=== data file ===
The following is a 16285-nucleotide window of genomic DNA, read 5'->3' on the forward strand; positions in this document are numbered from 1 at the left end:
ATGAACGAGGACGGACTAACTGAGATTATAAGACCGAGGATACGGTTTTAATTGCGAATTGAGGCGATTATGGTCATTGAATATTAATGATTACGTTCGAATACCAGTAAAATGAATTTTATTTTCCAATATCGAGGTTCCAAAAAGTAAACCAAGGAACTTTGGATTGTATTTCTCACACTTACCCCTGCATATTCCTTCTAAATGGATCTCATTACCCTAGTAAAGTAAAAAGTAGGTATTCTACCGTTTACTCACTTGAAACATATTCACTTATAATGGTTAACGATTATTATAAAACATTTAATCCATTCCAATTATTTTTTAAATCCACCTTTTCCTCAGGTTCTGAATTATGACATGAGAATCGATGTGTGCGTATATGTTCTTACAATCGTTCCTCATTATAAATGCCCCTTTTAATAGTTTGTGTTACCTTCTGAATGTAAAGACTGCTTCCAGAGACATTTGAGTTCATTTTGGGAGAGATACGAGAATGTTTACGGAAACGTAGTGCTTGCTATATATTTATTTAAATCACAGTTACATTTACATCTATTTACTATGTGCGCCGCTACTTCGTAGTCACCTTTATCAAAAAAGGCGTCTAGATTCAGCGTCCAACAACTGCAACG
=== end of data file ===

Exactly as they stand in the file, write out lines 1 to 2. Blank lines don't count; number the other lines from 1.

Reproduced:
The following is a 16285-nucleotide window of genomic DNA, read 5'->3' on the forward strand; positions in this document are numbered from 1 at the left end:
ATGAACGAGGACGGACTAACTGAGATTATAAGACCGAGGATACGGTTTTAATTGCGAATTGAGGCGATTATGGTCATTGAATATTAATGATTACGTTCGAATACCAGTAAAATGAATTTTATTTTCCAATATCGAGGTTCCAAAAAGTAAACCAAGGAACTTTGGATTGTATTTCTCACACTTACCCCTGCATATTCCTTCTAAATGGATCTCATTACCCTAGTAAAGTAAAAAGTAGGTATTCTACCGTTTACTCACTTGAAACATATTCACTTATAATGGTTAACGATTATTATAAAACATTTAATCCATTCCAATTATTTTTTAAATCCACCTTTTCCTCAGGTTCTGAATTATGACATGAGAATCGATGTGTGCGTATATGTTCTTACAATCGTTCCTCATTATAAATGCCCCTTTTAATAGTTTGTGTTACCTTCTGAATGTAAAGACTGCTTCCAGAGACATTTGAGTTCATTTTGGGAGAGATACGAGAATGTTTACGGAAACGTAGTGCTTGCTATATATTTATTTAAATCACAGTTACATTTACATCTATTTACTATGTGCGCCGCTACTTCGTAGTCACCTTTATCAAAAAAGGCGTCTAGATTCAGCGTCCAACAACTGCAACG